Court Upholds Diocese’s Control of Property

Juin 2012 | Kate Lazier

( Disponible en anglais seulement )

The Ontario Superior Court of Justice recently decided a case involving two groups that each claimed to be the proper trustees of the property of a congregation of the Serbian Orthodox Diocese of Canada (the “Diocese”).

The congregation was not incorporated and, therefore, it was subject to the Religious Organizations Land Act in Ontario which provides that trustees can hold land on behalf of a congregation.  The members of the Serbian Orthodox Church–School Congregation of St. Nicolas in Unity (the “Congregation”) had, according to its by-law, elected an executive board to administer and manage property of the Congregation as trustees.

Several issues arose between the Congregation and the Diocese.  In one incident, the members of the Congregation walked out of a service in protest when the Bishop introduced a new priest to take over the Congregation. The next week the Bishop removed the Congregation’s elected executive board and replaced it with temporary trustees. Thus, for the past six years the Congregation has not had the ability to manage its property.

The Congregation’s by-laws were enacted in 1979 and had been approved by the Bishop, as required by the Church.

The Diocese enacted a Statute in 1996.  The Statute provided that a congregation could have its own by-law, provided that it was consistent with the Statute and approved by the Bishop.   The Statute also allowed the Diocese to appoint temporary trustees where a congregation was not serving according to the precepts of the Church.  The Diocese required all congregations to update their by-law in 1996.   The Congregation did not do so.   In 2006, the temporary trustees prepared a new by-law for the Congregation, but it was not adopted by the Congregation.  In 2007, the Diocese held that all by-laws not brought into compliance with the Statute would be superseded by the Statute.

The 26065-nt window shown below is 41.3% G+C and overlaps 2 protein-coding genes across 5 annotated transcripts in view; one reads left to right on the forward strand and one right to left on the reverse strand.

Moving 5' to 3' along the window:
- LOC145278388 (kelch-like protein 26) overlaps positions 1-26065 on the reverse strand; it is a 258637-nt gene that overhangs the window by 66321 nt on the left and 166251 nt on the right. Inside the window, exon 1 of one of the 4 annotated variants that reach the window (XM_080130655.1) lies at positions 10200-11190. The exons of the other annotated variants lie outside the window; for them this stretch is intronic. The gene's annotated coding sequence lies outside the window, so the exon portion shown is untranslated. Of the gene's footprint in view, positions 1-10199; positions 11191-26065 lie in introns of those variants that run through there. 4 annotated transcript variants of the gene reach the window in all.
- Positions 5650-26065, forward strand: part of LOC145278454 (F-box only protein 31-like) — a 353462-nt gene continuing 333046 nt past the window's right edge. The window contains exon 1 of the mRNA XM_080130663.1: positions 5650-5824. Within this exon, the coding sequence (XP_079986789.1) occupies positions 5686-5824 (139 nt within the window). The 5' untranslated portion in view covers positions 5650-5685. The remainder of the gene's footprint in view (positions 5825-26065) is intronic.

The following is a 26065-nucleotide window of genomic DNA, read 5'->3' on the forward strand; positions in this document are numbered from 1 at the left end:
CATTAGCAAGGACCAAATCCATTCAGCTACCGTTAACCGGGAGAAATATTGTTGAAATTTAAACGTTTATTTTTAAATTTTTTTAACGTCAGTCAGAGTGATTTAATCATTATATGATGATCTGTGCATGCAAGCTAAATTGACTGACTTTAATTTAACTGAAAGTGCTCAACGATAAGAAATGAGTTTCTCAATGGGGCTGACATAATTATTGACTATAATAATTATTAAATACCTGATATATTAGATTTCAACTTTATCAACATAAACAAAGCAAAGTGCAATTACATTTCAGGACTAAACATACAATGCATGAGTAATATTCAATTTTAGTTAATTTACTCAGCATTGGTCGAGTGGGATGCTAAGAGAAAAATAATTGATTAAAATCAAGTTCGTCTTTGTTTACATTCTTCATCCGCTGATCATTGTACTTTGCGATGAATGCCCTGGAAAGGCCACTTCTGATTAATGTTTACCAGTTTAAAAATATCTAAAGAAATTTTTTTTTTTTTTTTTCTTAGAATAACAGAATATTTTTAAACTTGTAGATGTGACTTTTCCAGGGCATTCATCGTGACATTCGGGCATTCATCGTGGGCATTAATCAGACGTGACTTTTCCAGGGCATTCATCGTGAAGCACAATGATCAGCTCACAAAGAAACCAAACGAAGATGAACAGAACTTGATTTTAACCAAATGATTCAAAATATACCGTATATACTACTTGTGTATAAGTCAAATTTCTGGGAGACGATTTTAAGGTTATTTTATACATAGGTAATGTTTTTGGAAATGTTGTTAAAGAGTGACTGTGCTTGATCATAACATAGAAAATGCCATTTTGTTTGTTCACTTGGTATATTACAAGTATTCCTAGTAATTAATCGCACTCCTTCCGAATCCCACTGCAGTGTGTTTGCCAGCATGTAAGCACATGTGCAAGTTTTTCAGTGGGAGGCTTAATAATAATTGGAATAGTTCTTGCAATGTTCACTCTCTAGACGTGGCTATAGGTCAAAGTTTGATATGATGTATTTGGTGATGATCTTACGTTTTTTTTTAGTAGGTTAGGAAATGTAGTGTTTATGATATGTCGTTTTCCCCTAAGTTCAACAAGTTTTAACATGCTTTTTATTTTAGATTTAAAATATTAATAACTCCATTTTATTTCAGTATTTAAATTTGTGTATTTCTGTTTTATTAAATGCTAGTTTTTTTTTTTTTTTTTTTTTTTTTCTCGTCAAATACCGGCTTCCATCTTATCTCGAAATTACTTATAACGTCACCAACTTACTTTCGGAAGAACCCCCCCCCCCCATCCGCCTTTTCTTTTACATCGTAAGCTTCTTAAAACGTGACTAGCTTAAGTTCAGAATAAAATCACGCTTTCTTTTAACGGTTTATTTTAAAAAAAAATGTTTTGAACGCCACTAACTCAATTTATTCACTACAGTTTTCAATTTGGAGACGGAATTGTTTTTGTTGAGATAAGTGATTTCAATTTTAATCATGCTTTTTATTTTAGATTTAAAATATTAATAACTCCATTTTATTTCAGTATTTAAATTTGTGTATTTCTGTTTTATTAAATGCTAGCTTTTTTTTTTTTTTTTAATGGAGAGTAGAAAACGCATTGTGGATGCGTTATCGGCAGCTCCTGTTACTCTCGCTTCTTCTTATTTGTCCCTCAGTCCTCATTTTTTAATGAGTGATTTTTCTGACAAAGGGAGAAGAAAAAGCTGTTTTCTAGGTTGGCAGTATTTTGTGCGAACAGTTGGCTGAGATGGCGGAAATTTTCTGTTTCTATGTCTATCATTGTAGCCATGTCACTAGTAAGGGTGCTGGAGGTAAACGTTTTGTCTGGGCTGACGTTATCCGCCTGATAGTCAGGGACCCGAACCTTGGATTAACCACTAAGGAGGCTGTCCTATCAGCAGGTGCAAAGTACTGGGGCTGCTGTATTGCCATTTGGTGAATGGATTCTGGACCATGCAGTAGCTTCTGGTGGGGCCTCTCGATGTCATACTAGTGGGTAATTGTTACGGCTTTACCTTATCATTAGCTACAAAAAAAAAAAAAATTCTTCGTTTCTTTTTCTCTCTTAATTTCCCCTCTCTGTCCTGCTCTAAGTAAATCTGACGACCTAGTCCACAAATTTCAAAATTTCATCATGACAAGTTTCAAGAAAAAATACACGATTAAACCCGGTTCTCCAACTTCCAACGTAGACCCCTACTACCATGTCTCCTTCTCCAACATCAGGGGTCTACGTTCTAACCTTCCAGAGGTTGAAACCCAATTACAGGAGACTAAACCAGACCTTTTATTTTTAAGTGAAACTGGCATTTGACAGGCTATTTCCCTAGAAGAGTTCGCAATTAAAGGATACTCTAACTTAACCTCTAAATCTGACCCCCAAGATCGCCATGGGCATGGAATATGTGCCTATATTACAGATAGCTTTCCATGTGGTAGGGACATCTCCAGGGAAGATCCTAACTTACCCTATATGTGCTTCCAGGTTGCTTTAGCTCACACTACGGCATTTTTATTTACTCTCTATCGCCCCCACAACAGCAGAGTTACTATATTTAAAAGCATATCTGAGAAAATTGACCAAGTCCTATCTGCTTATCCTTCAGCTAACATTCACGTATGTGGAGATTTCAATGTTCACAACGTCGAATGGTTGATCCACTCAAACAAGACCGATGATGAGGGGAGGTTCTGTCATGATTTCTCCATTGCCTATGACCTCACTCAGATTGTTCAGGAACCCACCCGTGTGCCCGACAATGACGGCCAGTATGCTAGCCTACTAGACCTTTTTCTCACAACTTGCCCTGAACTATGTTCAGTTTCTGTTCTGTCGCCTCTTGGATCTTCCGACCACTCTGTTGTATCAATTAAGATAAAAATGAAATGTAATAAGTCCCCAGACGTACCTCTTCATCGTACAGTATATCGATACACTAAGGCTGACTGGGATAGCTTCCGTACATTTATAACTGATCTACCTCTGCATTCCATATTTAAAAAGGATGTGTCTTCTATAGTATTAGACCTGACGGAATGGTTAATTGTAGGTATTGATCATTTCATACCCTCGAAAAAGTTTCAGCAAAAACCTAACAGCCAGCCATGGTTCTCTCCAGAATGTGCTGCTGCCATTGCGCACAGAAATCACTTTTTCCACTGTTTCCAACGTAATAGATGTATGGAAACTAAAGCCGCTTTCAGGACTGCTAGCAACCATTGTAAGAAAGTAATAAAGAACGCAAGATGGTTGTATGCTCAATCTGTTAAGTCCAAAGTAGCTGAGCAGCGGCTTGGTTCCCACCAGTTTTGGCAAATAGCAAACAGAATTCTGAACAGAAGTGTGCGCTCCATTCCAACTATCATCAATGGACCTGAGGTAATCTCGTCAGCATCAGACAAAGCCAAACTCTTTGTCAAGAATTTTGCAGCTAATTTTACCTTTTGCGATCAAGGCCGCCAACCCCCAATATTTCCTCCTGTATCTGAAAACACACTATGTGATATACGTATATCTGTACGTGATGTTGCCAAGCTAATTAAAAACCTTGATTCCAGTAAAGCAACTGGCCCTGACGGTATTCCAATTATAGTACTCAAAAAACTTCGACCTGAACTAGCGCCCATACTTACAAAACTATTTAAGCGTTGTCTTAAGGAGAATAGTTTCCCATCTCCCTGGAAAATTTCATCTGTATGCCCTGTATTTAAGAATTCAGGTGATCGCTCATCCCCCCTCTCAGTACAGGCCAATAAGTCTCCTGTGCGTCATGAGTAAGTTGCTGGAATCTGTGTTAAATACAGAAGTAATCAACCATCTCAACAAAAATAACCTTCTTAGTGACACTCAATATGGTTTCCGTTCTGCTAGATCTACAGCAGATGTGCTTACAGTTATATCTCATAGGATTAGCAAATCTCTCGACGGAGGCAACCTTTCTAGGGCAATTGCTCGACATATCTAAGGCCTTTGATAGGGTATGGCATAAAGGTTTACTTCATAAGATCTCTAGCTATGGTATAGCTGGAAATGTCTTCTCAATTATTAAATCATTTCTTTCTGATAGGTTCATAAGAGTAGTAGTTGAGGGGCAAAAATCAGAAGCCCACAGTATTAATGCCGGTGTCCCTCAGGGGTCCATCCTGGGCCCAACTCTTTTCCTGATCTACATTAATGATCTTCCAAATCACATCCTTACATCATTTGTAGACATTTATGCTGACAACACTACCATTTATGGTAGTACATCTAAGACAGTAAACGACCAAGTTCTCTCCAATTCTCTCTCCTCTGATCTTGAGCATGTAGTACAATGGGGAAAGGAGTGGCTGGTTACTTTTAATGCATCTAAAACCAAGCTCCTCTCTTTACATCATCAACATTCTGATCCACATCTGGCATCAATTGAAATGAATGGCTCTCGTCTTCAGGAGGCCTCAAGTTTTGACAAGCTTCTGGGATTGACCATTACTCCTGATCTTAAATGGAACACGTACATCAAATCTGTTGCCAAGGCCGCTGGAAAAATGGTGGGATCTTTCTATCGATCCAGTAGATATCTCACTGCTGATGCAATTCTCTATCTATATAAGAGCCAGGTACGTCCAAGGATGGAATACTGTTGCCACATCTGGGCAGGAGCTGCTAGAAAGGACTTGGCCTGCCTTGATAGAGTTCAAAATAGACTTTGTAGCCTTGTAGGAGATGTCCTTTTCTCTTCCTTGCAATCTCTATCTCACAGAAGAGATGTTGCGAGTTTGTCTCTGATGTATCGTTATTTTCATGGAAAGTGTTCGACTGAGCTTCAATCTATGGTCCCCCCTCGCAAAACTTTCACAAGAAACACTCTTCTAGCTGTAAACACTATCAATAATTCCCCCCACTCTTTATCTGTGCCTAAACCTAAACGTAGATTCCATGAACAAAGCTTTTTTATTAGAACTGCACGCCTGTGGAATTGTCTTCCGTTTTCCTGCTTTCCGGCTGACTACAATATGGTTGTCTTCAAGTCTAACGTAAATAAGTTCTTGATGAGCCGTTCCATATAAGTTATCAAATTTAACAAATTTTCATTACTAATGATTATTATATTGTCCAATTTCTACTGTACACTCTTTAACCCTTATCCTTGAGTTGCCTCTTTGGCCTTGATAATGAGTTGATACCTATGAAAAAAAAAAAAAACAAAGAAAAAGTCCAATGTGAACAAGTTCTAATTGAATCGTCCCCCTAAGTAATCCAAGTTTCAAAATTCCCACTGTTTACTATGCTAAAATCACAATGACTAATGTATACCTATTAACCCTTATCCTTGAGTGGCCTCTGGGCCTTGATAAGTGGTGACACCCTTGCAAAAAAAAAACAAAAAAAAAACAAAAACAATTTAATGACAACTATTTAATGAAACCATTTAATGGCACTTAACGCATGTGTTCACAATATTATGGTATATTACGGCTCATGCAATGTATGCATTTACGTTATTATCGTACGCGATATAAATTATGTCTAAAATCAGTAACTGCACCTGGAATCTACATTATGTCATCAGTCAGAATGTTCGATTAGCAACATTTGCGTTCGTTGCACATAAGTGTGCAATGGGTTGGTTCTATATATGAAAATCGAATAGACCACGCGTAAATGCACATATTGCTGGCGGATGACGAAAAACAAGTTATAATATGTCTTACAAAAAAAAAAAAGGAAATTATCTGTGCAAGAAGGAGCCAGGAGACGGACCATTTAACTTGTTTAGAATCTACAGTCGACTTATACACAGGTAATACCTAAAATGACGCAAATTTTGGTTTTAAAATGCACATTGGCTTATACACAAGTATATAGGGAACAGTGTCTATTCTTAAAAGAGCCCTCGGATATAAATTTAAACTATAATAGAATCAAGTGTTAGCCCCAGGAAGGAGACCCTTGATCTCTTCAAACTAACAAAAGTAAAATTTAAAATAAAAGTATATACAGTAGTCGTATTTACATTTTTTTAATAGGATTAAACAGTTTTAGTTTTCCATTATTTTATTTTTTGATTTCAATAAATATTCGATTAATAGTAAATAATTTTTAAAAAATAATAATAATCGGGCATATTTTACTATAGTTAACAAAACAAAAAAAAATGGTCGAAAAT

The Court noted that the Church had a hierarchical structure in which the Diocese and Bishop are superior to the Congregation. The Court held that the Congregation’s 1979 by-laws were no longer in effect because the Diocese had superseded it. The Court found that the actions of the Diocese in removing and replacing the trustees were within its administrative authority.  Thus, the Court dismissed the action of the Congregation to regain control of its property.

While the courts are generally reluctant to address issues of religion, this case is an example of how the courts will intervene where the dispute involves property.  In this case, the Court upheld the Church’s hierarchical structure and its ability to override the by-laws of individual congregations.

Churches should consider their structure before a dispute arises.  The lawyers at Miller Thomson’s Charity and Not-For-Profit Group can assist groups to structure their corporations to achieve either centralized control or diffuse ownership.

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